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Home :: Archive :: 1991 :: December ::
Astral Navigation & Sonnet 166
Shakespeare Electronic Conference, Vol. 2, No. 332. Sunday, 22 Dec 1991.
 
 
(1)	Date: 	Sat, 21 Dec 91 11:11:22 EST
	From: 	Ronald Dwelle <
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	Subj: 	SHK 2.0331  Q: Sonnet 166 & Astral Navigation?
 
(2)	Date: 	Sat, 21 Dec 91 16:40:48 PST
	From: 	
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	Subj: 	SHK 2.0331  Q: Sonnet 166 & Astral Navigation?
 
	
(1)----------------------------------------------------------------------
 
Date: 		Sat, 21 Dec 91 11:11:22 EST
From: 		Ronald Dwelle <
 This e-mail address is being protected from spambots. You need JavaScript enabled to view it
 >
Subject: Q: Sonnet 166 & Astral Navigation?
Comment: 	SHK 2.0331  Q: Sonnet 166 & Astral Navigation?
 
 
          A most interesting question, Geoff, on 116, and one that
          I've contemplated frequently. Most memorable for me was six
          hours I spent reading and re-reading the sonnet, while
          becalmed in the Atlantic ocean about 200 miles from Bermuda.
          I frequently had to interrupt my reading to grab the sextant
          and shoot the sun through breaks in the overcast.
 
          To a contemporary celestial navigator, the lines can make
          sense in this way: a good star sight is always difficult,
          since in order to get the "height" or elevation of the star,
          you need to see the horizon and the star at the same time.
          The "height" is, by definition, the angle between the
          horizon and the star. The difficulty comes because at night
          it's often hard to identify the horizon accurately enough to
          get a precise angle--or, occasionally because of overcast or
          ship motion, it's hard to identify which star you're
          shooting.
 
          It is not unusual for a navigator (in poor conditions) to
          "shoot" any star he can. When you do that, you have a height
          (read off the sextant, or astrolabe), but you don't have a
          "worth"--that is, the navigator still has to calculate his
          position, to "reduce" the sight and convert it into a
          geographical position on the globe. Or simply guess which
          star he's working with.
 
          This is pretty sophisticated navigating for 1594, unless the
          star referred to is the North star or Pole star. By
          measuring the angle between the horizon and the North star,
          the navigator can make a fairly easy reduction to determine
          his latitude. Think of it this way: If the North Star were
          dead overhead, the height (angle) between the horizon and
          the star would be 90 degrees. And the ship would be at
          90-degrees north latitude (or the North Pole). If the North
          Star were dead on the horizon, the height (angle) would be
          0, and the ship would be located at 0-degrees latitude (or
          the equator). If the height (angle) were 45-degrees, the
          ship would be at latitude 45 degrees. Etcetera. This is a
          bit oversimplified, because several corrections have to made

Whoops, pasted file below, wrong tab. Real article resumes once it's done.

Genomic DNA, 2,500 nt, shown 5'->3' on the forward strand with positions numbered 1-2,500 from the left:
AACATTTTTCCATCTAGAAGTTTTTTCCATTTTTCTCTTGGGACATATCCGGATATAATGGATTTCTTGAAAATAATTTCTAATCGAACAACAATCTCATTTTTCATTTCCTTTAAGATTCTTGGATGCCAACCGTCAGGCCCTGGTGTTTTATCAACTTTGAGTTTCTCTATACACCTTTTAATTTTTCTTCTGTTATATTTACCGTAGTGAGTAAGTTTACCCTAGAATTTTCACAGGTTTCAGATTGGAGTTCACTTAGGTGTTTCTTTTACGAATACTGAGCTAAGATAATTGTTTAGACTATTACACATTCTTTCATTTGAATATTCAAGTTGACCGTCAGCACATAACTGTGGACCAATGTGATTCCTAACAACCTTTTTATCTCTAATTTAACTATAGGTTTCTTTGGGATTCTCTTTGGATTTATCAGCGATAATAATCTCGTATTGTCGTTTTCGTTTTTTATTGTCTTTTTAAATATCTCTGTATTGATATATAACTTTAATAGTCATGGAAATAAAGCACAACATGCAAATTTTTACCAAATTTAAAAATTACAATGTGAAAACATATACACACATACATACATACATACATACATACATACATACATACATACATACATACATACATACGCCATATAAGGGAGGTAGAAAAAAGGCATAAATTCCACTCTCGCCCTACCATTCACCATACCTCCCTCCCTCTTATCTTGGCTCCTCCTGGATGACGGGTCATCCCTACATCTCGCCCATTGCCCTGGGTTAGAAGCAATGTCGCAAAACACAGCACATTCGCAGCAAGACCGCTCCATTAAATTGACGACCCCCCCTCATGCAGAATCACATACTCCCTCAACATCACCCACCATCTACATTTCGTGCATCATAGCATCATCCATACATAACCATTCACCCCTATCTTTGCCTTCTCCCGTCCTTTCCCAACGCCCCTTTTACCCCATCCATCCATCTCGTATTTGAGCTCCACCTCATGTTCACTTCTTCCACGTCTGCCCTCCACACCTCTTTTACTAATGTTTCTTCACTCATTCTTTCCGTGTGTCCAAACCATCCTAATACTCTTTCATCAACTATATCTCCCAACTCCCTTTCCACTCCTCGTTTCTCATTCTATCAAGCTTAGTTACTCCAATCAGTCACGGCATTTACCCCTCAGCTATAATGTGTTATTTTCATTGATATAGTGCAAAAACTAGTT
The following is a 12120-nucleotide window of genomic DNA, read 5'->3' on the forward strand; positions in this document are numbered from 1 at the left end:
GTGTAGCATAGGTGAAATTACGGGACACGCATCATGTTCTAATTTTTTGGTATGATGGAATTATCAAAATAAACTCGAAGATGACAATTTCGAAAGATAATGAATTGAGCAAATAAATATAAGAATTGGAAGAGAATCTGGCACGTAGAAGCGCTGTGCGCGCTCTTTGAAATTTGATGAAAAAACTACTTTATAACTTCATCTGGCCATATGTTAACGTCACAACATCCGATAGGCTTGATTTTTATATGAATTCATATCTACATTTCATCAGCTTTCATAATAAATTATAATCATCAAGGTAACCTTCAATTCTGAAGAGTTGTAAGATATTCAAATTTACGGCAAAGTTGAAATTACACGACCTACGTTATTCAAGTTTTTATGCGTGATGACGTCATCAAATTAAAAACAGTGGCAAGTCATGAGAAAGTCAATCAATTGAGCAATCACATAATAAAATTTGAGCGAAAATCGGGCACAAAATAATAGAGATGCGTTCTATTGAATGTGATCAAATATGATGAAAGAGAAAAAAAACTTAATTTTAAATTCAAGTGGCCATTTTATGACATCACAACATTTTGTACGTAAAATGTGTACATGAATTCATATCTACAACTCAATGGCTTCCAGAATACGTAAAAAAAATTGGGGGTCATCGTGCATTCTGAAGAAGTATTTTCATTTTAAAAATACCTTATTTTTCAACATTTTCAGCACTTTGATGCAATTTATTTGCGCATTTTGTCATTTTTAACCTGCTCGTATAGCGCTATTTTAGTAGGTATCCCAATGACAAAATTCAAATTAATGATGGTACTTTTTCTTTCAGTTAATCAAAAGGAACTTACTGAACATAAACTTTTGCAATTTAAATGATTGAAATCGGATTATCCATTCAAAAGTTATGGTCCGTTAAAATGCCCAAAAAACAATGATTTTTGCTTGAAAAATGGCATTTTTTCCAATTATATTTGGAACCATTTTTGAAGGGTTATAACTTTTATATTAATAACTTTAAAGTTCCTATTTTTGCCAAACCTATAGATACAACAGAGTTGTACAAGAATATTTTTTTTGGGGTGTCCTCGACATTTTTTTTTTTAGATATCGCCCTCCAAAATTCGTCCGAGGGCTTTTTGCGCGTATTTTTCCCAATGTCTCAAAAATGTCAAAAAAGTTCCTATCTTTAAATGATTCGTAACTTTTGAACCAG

to the raw sight (defraction in the atmosphere, sextant
          mirror error, the fact that the pole star is not exactly
          over the pole, etc.) before the "worth" (accurate latitude)
          is known.
 
          This is all sensible in Shakespeare's time, since "latitude
          sailing" was the common way to traverse the ocean.
          (Longitude couldn't be easily determined until Captain
          Cook's time, since an accurate timepiece is required for
          that.) What the shipmaster did was sail "up" or "down" to
          the latitude of the home port or landfall (for example, the
          southern tip of Ireland), and then sail due east by compass
          until landfall was made. Frequent checks of the height of
          the north star had to be made, of course, to be sure the
          ship was not being set off course by currents or steered off
          course by poor helmsmanship, or forced away by contrary
          winds.
 
          So the sonnet's lines seem to be to be good navigation, or
          good navigational terminology.  Love is like the North Star
          to every wandering bark, but it's not a sure simple easy
          thing, because you have to work at it, taking heights and
          calculating worths, and you're always in the sort of medial
          stage that the navigator finds himself in--confident yet
          anxious--between the taking of the sight and its reduction.
          When you do finally get the reduction right (when you know
          the star's worth), it is heaven, man. (Don't take my
          word--ask any navigator at sea!)
 
          It does seem a little surprising that Shakespeare understood
          navigation that well, though perhaps he just picked up the
          concept and the language, as he did with so many other areas
          of knowledge and experience.
 
          Ron Dwelle (
 This e-mail address is being protected from spambots. You need JavaScript enabled to view it
 ) (Sorry the preceding is a
          little incoherent--my local e-mail system has an unusable
          text editor, so what you get is my rough draft.)
 
	
(2)--------------------------------------------------------------------------
	
Date: 		Sat, 21 Dec 91 16:40:48 PST
From: 		
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Subject: Q: Sonnet 166 & Astral Navigation?
Comment: 	SHK 2.0331  Q: Sonnet 166 & Astral Navigation?
 
 
I thought that was the point, that is, that the worth
of a star is beyond navigational knowledge, as the value
of love is beyond calculation. No?
 

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